Acute cardiac tamponade typically occurs with trauma and has a sudden onset. Less than 250 mL can cause hemodynamic compromise when pericardial effusions develop rapidly because the pericardium can't expand quickly enough to compensate.9 The onset of signs and symptoms and the degree of hemodynamic compromise depend on how rapidly the pericardial effusion develops.3 (See Signs and symptoms of cardiac tamponade.)
The three classic signs of cardiac tamponade, hypotension, muffled heart sounds, and distended neck veins, are called Beck's triad and occur only in a minority of patients with acute cardiac tamponade.5,8 Increased intrapericardial pressure and decreased CO cause hypotension. The pericardial effusion muffles heart sounds. Impaired venous return to the heart secondary to increased intrapericardial pressure causes neck vein distension.3,10
A key diagnostic sign of cardiac tamponade in patients with moderate-to-severe cardiac tamponade is pulsus paradoxus, or a large inspiratory decrease in systolic BP (greater than 10 mm Hg) during normal breathing.11 (See Effects of respiration and cardiac tamponade on ventricular filling and CO.)5 Pulsus paradoxus should also be suspected if the intensity of the patient's pulse decreases during inspiration.3,12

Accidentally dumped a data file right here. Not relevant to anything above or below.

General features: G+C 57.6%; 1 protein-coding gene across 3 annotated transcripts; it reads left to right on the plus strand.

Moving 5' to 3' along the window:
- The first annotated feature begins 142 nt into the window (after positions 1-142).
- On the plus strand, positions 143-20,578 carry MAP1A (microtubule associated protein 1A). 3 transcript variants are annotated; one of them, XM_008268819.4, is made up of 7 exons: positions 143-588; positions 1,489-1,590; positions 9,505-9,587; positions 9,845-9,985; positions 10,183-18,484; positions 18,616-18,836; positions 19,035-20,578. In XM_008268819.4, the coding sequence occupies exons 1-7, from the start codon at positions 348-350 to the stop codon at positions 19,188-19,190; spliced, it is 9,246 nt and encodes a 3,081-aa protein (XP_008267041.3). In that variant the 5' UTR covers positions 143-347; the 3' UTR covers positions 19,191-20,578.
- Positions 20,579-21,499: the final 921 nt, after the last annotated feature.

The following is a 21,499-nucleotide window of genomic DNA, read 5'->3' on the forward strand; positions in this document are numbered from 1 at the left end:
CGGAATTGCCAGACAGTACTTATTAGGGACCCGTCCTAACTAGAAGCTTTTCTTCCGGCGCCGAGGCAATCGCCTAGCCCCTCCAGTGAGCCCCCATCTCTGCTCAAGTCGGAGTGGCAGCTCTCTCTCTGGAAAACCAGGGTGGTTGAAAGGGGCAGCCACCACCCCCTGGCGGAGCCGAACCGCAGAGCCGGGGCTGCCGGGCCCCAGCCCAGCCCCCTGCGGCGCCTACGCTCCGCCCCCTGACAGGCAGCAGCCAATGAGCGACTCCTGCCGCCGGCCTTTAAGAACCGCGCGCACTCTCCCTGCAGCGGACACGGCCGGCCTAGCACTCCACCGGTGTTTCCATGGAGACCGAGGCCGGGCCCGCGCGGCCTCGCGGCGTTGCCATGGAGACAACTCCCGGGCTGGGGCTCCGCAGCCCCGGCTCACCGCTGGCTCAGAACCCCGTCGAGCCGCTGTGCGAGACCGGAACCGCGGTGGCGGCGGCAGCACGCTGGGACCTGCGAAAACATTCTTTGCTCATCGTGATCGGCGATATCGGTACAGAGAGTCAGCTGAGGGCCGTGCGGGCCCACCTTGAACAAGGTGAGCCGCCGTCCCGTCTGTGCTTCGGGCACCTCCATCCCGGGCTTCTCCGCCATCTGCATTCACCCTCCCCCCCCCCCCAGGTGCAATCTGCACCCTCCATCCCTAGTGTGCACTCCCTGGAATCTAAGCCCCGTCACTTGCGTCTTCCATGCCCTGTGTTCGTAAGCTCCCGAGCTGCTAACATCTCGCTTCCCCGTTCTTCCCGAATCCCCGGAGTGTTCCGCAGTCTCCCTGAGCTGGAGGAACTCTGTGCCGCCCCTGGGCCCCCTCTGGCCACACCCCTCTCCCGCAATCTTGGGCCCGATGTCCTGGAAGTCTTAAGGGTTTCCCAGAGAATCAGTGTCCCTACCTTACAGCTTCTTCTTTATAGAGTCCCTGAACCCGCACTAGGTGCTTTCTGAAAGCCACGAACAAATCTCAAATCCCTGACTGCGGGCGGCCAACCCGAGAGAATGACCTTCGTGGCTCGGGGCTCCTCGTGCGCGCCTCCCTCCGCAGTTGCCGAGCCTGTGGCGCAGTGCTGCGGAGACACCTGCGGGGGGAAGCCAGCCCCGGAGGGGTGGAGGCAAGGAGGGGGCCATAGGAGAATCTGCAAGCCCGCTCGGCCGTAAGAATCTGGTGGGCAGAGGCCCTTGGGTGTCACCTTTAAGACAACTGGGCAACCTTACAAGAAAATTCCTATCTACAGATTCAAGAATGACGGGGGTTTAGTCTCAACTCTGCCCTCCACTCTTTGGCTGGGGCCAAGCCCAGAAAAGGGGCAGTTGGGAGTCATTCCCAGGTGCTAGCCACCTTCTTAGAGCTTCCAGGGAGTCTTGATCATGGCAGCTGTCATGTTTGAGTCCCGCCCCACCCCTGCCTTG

Diagnosing cardiac tamponade
Prompt recognition of cardiac tamponade's signs and symptoms and its rapid diagnosis are essential because delays in treatment can result in further hemodynamic compromise, possibly leading to end-organ damage and cardiac arrest.
Although cardiac tamponade is a clinical diagnosis based on the patient's health history and physical assessment findings, two-dimensional and Doppler echocardiography are important in identifying the size and location of pericardial effusion and in assessing its hemodynamic significance.8,11 Transthoracic echocardiography, which is noninvasive, may be performed at the bedside.
ECG findings in a patient with cardiac tamponade frequently include sinus tachycardia and low QRS voltages.8,13 Electrical alternans (beat-to-beat alterations in the QRS complex) may also be present.8,13 (See Electrical alternans.)